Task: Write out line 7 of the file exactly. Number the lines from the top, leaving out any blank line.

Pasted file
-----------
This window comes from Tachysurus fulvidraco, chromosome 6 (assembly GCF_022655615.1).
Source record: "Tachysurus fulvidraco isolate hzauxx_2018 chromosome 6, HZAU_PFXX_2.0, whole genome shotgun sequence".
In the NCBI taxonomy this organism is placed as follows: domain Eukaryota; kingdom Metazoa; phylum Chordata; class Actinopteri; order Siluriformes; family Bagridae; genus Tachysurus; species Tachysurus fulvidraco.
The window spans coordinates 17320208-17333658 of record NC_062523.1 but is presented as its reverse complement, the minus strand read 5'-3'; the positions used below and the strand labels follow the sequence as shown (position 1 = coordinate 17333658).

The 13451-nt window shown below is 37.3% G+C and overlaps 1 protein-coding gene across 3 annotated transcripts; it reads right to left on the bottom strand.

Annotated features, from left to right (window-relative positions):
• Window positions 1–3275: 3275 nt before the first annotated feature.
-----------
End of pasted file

• Window positions 1–3275: 3275 nt before the first annotated feature.